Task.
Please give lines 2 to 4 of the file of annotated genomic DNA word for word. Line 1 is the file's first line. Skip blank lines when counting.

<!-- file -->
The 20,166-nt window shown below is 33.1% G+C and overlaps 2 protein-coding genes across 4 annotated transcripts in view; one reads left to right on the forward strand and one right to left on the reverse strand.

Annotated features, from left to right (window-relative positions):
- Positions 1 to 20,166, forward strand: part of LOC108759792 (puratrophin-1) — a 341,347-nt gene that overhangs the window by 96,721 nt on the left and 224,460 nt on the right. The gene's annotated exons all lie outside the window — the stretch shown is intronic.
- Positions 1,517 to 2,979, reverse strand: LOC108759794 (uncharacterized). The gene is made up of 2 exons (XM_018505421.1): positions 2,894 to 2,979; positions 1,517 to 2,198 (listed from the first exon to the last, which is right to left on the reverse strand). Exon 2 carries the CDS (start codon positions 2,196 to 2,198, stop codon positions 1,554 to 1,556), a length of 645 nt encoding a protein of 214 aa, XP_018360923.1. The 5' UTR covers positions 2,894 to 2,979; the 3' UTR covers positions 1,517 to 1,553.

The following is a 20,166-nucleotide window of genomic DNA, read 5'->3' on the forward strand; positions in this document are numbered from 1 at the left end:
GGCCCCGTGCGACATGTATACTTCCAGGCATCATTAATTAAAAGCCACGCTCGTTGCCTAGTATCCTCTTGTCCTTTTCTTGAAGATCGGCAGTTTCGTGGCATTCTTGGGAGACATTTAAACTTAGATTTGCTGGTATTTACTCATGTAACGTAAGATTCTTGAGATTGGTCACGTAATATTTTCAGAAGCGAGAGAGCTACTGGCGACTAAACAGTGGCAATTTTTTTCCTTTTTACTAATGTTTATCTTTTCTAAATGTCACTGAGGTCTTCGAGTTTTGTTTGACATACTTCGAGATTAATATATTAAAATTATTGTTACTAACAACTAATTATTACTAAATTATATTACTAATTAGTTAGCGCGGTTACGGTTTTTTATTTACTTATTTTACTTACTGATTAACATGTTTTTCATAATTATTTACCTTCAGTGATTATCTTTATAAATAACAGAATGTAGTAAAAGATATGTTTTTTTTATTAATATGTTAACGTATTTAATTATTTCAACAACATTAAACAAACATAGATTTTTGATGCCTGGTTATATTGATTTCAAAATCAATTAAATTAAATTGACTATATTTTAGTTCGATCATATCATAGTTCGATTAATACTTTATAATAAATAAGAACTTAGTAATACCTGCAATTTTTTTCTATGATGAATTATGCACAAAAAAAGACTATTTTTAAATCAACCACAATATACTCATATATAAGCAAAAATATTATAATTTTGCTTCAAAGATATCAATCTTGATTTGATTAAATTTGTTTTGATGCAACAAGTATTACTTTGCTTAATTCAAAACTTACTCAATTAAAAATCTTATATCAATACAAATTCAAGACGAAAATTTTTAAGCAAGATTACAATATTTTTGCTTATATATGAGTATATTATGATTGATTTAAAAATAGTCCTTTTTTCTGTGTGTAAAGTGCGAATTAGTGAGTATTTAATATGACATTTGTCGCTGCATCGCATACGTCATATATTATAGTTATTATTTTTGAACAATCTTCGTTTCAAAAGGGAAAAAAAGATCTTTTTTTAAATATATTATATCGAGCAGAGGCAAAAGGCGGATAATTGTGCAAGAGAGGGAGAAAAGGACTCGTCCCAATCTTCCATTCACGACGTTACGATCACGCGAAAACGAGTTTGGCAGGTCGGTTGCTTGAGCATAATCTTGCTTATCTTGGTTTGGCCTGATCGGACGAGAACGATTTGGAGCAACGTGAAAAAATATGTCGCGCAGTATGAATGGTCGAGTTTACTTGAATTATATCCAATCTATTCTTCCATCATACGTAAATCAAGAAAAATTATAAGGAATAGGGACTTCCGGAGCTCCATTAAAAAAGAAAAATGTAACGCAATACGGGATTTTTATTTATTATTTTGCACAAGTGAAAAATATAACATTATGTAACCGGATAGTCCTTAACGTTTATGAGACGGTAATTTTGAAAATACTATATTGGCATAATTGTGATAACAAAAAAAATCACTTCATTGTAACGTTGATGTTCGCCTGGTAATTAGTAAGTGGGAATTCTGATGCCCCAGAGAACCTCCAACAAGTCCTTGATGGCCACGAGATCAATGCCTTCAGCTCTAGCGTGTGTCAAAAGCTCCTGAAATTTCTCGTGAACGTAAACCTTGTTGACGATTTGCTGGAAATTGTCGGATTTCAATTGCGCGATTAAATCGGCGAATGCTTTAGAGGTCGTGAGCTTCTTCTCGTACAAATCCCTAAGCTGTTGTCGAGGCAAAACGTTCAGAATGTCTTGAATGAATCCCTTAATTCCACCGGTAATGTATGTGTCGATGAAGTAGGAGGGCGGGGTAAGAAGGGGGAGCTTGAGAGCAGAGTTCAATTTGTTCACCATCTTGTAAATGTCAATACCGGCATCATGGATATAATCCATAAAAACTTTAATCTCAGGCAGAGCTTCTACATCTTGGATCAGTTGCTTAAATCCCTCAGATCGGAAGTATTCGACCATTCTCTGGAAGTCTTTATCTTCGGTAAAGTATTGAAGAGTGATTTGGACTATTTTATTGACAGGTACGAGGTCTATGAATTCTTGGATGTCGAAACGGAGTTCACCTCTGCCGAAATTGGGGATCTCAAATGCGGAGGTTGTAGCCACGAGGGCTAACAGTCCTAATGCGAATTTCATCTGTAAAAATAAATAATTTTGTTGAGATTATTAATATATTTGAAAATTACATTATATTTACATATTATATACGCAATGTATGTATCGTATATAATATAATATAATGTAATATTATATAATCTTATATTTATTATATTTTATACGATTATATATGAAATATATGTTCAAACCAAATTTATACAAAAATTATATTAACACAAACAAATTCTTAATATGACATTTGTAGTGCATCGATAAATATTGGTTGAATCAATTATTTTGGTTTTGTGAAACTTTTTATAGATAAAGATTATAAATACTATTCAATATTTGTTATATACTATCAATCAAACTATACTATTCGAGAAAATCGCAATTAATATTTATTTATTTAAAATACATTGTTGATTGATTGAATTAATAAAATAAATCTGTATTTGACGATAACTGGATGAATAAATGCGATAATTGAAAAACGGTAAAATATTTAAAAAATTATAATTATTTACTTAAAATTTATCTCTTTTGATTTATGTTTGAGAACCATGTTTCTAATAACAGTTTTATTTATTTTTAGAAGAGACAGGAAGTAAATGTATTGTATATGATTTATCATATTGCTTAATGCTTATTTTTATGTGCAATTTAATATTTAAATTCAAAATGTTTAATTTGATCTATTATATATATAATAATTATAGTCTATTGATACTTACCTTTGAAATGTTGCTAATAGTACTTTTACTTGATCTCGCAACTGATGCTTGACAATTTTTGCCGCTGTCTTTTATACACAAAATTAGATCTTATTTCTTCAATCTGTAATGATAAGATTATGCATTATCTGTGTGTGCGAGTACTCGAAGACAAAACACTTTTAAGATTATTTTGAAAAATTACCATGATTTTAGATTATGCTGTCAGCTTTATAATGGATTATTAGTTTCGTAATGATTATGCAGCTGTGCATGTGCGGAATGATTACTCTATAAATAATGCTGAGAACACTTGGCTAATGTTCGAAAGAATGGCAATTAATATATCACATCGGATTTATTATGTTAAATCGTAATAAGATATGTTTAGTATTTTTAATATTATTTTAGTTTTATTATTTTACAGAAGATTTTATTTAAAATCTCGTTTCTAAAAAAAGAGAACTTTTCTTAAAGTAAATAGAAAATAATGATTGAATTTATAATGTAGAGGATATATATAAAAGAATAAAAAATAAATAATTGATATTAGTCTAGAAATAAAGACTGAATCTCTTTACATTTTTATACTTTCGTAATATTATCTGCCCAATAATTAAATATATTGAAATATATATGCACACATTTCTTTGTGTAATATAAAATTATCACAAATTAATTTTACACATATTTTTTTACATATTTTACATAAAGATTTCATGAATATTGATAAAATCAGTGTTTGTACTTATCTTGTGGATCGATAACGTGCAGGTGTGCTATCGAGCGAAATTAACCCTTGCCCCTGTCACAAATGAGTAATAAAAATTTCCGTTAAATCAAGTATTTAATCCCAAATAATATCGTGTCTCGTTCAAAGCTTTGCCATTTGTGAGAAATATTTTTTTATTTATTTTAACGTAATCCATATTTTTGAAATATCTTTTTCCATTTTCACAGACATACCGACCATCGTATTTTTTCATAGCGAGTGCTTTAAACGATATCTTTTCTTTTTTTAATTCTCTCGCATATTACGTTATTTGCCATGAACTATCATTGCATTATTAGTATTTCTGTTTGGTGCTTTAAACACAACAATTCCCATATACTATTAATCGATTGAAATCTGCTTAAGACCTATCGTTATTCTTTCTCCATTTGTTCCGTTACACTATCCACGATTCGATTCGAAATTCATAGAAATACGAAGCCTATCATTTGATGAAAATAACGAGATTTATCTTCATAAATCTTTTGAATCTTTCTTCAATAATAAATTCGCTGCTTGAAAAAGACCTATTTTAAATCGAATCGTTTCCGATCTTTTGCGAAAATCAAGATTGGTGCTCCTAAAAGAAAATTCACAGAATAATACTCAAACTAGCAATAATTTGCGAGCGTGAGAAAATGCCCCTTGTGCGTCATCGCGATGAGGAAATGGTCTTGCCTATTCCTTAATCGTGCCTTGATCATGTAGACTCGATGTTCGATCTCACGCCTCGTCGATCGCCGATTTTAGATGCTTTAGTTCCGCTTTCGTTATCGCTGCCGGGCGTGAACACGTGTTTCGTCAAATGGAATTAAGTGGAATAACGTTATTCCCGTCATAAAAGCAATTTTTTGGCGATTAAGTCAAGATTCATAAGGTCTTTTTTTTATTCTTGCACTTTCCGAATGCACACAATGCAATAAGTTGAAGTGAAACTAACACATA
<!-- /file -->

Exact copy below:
Annotated features, from left to right (window-relative positions):
- Positions 1 to 20,166, forward strand: part of LOC108759792 (puratrophin-1) — a 341,347-nt gene that overhangs the window by 96,721 nt on the left and 224,460 nt on the right. The gene's annotated exons all lie outside the window — the stretch shown is intronic.
- Positions 1,517 to 2,979, reverse strand: LOC108759794 (uncharacterized). The gene is made up of 2 exons (XM_018505421.1): positions 2,894 to 2,979; positions 1,517 to 2,198 (listed from the first exon to the last, which is right to left on the reverse strand). Exon 2 carries the CDS (start codon positions 2,196 to 2,198, stop codon positions 1,554 to 1,556), a length of 645 nt encoding a protein of 214 aa, XP_018360923.1. The 5' UTR covers positions 2,894 to 2,979; the 3' UTR covers positions 1,517 to 1,553.